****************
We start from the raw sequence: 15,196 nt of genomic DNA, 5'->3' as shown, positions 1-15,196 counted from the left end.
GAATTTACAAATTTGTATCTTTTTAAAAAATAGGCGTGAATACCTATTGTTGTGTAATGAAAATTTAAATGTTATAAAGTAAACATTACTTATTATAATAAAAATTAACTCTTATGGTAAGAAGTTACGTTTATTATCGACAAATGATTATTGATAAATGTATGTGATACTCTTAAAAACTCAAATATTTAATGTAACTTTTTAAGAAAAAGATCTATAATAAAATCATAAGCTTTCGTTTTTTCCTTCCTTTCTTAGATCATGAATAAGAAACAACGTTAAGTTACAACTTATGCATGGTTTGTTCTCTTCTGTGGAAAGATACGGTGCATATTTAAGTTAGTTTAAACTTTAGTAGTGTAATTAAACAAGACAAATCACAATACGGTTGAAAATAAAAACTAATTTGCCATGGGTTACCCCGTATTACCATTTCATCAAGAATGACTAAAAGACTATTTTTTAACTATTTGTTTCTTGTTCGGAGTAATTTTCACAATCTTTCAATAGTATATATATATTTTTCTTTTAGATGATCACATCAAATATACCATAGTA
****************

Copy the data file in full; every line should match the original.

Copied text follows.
We start from the raw sequence: 15,196 nt of genomic DNA, 5'->3' as shown, positions 1-15,196 counted from the left end.
GAATTTACAAATTTGTATCTTTTTAAAAAATAGGCGTGAATACCTATTGTTGTGTAATGAAAATTTAAATGTTATAAAGTAAACATTACTTATTATAATAAAAATTAACTCTTATGGTAAGAAGTTACGTTTATTATCGACAAATGATTATTGATAAATGTATGTGATACTCTTAAAAACTCAAATATTTAATGTAACTTTTTAAGAAAAAGATCTATAATAAAATCATAAGCTTTCGTTTTTTCCTTCCTTTCTTAGATCATGAATAAGAAACAACGTTAAGTTACAACTTATGCATGGTTTGTTCTCTTCTGTGGAAAGATACGGTGCATATTTAAGTTAGTTTAAACTTTAGTAGTGTAATTAAACAAGACAAATCACAATACGGTTGAAAATAAAAACTAATTTGCCATGGGTTACCCCGTATTACCATTTCATCAAGAATGACTAAAAGACTATTTTTTAACTATTTGTTTCTTGTTCGGAGTAATTTTCACAATCTTTCAATAGTATATATATATTTTTCTTTTAGATGATCACATCAAATATACCATAGTA